(but traditionally based) forms from Sweden. Both of his
butter knives were carved from naturally curved limbs,
so they are particularly strong. Number 17 is cherry.
9-1/2” in length. Number 18 is hickory. It has a
thin blade but is mighty strong with it’s fully
with-the-grain, bent limb construction. 9”
Number 19 was carved by Will Simpson (Moscow, ID). This
design is quite close to what one thinks of when considering
the traditional smör knivar. It’s
comfortable in the hand, and not too complex, so it was
probably carved in less than 2 hours – one of the
original (but ignored) guidelines for the collection.
Birch with a walnut oil finish. 9-5/8”
Faasse. Willow-cherry prototype, Survival Spreader,
Gene Faasse (Traveler’s Rest, SC) has contributed
3 additional butter knives to the collection. As with
his earlier butter knife (spörk knivar,
number 16 in the collection) these are all fanciful, experimental,
humorous, and what else???
Number 20 is an adventurous prototype that combines basketry
willow and cherry to make a useful utensil. Working the
twisted willow is always a challenge; willow wants to
kink until you become an expert with it. 11”
Number 21 is a go-for-it fun piece that Gene says could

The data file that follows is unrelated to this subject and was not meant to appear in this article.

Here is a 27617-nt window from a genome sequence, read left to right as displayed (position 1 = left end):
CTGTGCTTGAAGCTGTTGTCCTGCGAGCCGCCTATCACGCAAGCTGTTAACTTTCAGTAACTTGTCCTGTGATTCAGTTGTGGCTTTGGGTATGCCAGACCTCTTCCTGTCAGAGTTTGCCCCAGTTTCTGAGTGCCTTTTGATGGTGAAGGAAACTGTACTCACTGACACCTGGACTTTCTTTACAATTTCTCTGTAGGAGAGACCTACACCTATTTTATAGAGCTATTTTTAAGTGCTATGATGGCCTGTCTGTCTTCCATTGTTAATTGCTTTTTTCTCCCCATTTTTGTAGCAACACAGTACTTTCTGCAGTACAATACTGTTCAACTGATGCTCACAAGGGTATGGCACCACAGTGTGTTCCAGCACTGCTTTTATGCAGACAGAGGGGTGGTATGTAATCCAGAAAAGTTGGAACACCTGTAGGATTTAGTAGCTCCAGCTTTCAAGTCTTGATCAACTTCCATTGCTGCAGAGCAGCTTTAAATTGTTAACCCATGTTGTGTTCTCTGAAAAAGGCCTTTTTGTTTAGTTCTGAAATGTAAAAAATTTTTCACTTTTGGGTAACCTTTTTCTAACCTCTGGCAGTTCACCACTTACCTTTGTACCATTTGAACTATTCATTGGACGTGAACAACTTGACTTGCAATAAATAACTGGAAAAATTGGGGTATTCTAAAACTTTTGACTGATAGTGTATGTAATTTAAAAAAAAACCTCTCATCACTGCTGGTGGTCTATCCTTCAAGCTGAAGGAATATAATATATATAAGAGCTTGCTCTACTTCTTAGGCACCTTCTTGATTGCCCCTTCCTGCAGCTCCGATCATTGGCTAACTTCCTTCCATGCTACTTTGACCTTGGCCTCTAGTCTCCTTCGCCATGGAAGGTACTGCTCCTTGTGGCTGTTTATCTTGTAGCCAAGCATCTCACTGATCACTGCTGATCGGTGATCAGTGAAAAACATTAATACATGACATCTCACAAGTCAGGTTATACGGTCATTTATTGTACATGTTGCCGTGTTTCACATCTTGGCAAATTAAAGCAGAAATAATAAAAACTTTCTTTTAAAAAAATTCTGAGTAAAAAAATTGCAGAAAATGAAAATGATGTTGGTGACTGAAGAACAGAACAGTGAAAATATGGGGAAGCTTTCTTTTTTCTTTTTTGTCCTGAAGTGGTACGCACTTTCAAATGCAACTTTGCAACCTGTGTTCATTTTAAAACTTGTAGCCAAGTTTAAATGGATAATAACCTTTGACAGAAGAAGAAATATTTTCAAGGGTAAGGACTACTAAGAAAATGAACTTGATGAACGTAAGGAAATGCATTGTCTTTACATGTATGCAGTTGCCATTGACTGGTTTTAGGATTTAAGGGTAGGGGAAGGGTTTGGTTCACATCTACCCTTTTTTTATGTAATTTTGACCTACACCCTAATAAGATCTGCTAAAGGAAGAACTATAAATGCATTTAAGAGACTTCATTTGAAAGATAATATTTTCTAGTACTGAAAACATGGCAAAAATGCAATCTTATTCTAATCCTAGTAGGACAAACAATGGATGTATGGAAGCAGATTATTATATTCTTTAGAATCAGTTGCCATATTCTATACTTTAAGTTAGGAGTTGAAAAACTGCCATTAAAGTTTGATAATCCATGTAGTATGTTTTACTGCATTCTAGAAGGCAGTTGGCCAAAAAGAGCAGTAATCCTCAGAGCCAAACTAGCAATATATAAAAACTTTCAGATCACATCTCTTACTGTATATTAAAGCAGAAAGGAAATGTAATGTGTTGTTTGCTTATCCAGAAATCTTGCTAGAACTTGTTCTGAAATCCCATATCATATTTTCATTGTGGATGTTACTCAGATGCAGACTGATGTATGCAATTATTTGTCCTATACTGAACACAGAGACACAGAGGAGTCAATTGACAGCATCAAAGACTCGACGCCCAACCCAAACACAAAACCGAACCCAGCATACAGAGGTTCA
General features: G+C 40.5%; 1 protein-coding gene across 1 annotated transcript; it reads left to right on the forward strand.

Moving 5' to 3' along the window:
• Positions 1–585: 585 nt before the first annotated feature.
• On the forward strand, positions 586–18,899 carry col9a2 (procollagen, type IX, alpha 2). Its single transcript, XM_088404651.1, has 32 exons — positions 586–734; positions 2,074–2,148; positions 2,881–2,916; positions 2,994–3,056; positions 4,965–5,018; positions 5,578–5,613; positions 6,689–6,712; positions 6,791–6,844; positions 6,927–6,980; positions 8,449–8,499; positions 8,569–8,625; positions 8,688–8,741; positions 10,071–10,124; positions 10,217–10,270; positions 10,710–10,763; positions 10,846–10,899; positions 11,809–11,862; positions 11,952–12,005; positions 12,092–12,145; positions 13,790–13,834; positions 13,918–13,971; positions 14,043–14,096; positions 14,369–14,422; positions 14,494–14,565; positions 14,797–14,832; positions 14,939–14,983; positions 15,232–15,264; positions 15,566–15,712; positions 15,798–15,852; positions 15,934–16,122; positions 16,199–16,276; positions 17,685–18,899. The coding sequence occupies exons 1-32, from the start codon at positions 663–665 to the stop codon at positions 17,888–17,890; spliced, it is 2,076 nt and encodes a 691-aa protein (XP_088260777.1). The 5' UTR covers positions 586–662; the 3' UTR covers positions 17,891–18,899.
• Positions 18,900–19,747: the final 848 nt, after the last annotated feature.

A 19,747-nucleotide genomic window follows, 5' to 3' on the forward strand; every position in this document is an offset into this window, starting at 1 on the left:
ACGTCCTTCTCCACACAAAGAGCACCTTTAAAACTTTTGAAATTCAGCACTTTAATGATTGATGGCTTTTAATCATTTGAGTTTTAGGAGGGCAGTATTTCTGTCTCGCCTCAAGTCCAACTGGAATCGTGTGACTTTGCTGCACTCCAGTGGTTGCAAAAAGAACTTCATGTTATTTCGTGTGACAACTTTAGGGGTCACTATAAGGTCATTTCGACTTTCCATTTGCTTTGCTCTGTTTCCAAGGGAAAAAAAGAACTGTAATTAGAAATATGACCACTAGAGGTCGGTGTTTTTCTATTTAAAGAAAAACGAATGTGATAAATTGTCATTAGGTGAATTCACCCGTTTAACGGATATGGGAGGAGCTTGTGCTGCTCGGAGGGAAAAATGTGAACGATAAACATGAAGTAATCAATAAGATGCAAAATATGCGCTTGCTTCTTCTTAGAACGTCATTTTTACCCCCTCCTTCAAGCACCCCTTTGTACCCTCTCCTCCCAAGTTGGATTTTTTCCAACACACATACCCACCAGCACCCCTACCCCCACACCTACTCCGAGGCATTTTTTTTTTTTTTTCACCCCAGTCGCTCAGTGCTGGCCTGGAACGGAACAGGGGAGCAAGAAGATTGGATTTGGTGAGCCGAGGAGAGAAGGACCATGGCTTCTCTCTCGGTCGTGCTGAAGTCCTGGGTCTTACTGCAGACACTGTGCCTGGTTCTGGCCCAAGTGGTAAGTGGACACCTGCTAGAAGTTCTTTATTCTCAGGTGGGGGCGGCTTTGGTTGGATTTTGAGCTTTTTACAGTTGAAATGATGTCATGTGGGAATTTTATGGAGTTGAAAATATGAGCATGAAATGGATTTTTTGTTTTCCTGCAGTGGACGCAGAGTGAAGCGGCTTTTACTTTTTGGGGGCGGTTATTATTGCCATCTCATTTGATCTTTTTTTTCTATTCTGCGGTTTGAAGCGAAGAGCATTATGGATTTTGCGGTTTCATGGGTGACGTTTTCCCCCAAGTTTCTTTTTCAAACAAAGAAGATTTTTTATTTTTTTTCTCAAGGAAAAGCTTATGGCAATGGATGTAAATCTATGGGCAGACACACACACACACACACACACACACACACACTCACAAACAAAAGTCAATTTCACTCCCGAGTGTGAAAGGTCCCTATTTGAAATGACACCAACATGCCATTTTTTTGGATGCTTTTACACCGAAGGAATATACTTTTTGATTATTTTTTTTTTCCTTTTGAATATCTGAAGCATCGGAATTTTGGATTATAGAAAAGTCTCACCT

be called a Survival Spreader. Mixed media, including
a nylon sheath with snap. There’s a compass and
waterproof matches in the handle. 13”
Number 22 is possibly the world’s first pocket spreader.
It really works. Cherry, with a popsicle stick spring
which locks the blade in place when the spreader is open.
5-1/4” folded, 9-1/2” open.
Sundqvist "Set of 3" #'s 23, 24, 25
The spreader collection now includes 3 pieces from Jögge
Sundqvist. (Jögge’s black handled smör
knivar – spreader A in the first photo in The Butter
Knife Gallery – was given to Louise Langsner.) This
is an especially fine addition, because Jögge’s
production (but fully hand-crafted) butter knives were
the inspiration that led to the start of our collection.
We now have his “Set of 3” which Jögge
says must stay together as a family unit.
Numbers 23, 24 and 25 are carved from Swedish white birch
that was collected around Jögge’s home near
Umeå, Sweden. He uses artist’s oil colors
for the paint, and then a finish of cold pressed linseed
oil. Number 23– Red is 7”. Number 24–
Blue is 5-3/4”. Number 25– Chartreuse measures
6-3/4”. Our May e-newsletter features another (really
nice) photo from Jögge’s book. (Note the sale
price in the e-news book section.)
Thanks Dave, Will, Gene and Jögge.
you are into spoon carving, or want to be, making a butter
knife is a great way to test your tools, develop knife
grasps, check out different types of wood, and play with
designs. Please consider a contribution to the collection.
We now have 25 very interesting pieces, and hope to see
many more. The entire collection is on our web site at
World – The Butter Knife Gallery. And of course
the collection is available for in-person appreciation
(including handling) if you have an opportunity to visit